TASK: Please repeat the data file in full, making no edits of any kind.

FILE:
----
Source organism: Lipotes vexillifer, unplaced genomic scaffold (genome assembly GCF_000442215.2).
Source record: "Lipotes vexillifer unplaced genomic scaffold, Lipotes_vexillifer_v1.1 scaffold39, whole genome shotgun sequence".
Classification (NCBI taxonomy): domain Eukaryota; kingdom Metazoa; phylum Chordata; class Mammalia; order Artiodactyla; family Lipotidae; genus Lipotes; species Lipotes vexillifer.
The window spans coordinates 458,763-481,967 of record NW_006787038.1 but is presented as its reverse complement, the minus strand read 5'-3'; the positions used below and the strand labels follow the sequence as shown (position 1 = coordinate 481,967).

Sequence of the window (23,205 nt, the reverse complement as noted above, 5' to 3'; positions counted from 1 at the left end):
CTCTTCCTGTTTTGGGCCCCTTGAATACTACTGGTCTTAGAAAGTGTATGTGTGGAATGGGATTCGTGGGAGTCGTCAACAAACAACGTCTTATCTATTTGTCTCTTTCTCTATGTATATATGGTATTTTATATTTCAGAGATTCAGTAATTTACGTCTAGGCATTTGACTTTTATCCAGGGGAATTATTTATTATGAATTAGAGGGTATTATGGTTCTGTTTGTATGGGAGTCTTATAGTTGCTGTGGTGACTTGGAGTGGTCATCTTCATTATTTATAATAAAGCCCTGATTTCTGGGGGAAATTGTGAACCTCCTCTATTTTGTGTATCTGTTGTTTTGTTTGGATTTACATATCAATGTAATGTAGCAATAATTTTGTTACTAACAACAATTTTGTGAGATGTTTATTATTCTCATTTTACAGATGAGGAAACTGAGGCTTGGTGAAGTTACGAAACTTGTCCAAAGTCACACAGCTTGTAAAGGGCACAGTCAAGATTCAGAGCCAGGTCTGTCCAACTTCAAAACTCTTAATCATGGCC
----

Source organism: Lipotes vexillifer, unplaced genomic scaffold (genome assembly GCF_000442215.2).
Source record: "Lipotes vexillifer unplaced genomic scaffold, Lipotes_vexillifer_v1.1 scaffold39, whole genome shotgun sequence".
Classification (NCBI taxonomy): domain Eukaryota; kingdom Metazoa; phylum Chordata; class Mammalia; order Artiodactyla; family Lipotidae; genus Lipotes; species Lipotes vexillifer.
The window spans coordinates 458,763-481,967 of record NW_006787038.1 but is presented as its reverse complement, the minus strand read 5'-3'; the positions used below and the strand labels follow the sequence as shown (position 1 = coordinate 481,967).

Sequence of the window (23,205 nt, the reverse complement as noted above, 5' to 3'; positions counted from 1 at the left end):
CTCTTCCTGTTTTGGGCCCCTTGAATACTACTGGTCTTAGAAAGTGTATGTGTGGAATGGGATTCGTGGGAGTCGTCAACAAACAACGTCTTATCTATTTGTCTCTTTCTCTATGTATATATGGTATTTTATATTTCAGAGATTCAGTAATTTACGTCTAGGCATTTGACTTTTATCCAGGGGAATTATTTATTATGAATTAGAGGGTATTATGGTTCTGTTTGTATGGGAGTCTTATAGTTGCTGTGGTGACTTGGAGTGGTCATCTTCATTATTTATAATAAAGCCCTGATTTCTGGGGGAAATTGTGAACCTCCTCTATTTTGTGTATCTGTTGTTTTGTTTGGATTTACATATCAATGTAATGTAGCAATAATTTTGTTACTAACAACAATTTTGTGAGATGTTTATTATTCTCATTTTACAGATGAGGAAACTGAGGCTTGGTGAAGTTACGAAACTTGTCCAAAGTCACACAGCTTGTAAAGGGCACAGTCAAGATTCAGAGCCAGGTCTGTCCAACTTCAAAACTCTTAATCATGGCC